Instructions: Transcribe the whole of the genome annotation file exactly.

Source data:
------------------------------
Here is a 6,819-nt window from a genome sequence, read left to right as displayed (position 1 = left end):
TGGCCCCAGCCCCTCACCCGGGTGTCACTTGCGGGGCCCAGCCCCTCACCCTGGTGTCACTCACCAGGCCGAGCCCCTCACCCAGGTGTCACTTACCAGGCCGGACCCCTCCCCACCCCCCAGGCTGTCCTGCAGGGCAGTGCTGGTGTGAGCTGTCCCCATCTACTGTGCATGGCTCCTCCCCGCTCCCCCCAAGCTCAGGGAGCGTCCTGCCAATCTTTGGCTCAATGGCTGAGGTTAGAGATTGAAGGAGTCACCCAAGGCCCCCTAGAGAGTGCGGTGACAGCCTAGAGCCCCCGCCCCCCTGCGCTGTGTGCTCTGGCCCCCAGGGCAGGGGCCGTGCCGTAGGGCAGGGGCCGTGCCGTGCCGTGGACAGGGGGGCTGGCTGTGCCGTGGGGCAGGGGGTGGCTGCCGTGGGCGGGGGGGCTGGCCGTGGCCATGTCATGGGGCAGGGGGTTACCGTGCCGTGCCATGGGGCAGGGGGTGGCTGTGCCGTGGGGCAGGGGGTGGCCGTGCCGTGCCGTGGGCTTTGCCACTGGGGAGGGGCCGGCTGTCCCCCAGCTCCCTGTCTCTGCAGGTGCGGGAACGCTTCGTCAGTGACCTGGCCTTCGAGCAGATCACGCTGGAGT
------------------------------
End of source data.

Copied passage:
Here is a 6,819-nt window from a genome sequence, read left to right as displayed (position 1 = left end):
TGGCCCCAGCCCCTCACCCGGGTGTCACTTGCGGGGCCCAGCCCCTCACCCTGGTGTCACTCACCAGGCCGAGCCCCTCACCCAGGTGTCACTTACCAGGCCGGACCCCTCCCCACCCCCCAGGCTGTCCTGCAGGGCAGTGCTGGTGTGAGCTGTCCCCATCTACTGTGCATGGCTCCTCCCCGCTCCCCCCAAGCTCAGGGAGCGTCCTGCCAATCTTTGGCTCAATGGCTGAGGTTAGAGATTGAAGGAGTCACCCAAGGCCCCCTAGAGAGTGCGGTGACAGCCTAGAGCCCCCGCCCCCCTGCGCTGTGTGCTCTGGCCCCCAGGGCAGGGGCCGTGCCGTAGGGCAGGGGCCGTGCCGTGCCGTGGACAGGGGGGCTGGCTGTGCCGTGGGGCAGGGGGTGGCTGCCGTGGGCGGGGGGGCTGGCCGTGGCCATGTCATGGGGCAGGGGGTTACCGTGCCGTGCCATGGGGCAGGGGGTGGCTGTGCCGTGGGGCAGGGGGTGGCCGTGCCGTGCCGTGGGCTTTGCCACTGGGGAGGGGCCGGCTGTCCCCCAGCTCCCTGTCTCTGCAGGTGCGGGAACGCTTCGTCAGTGACCTGGCCTTCGAGCAGATCACGCTGGAGT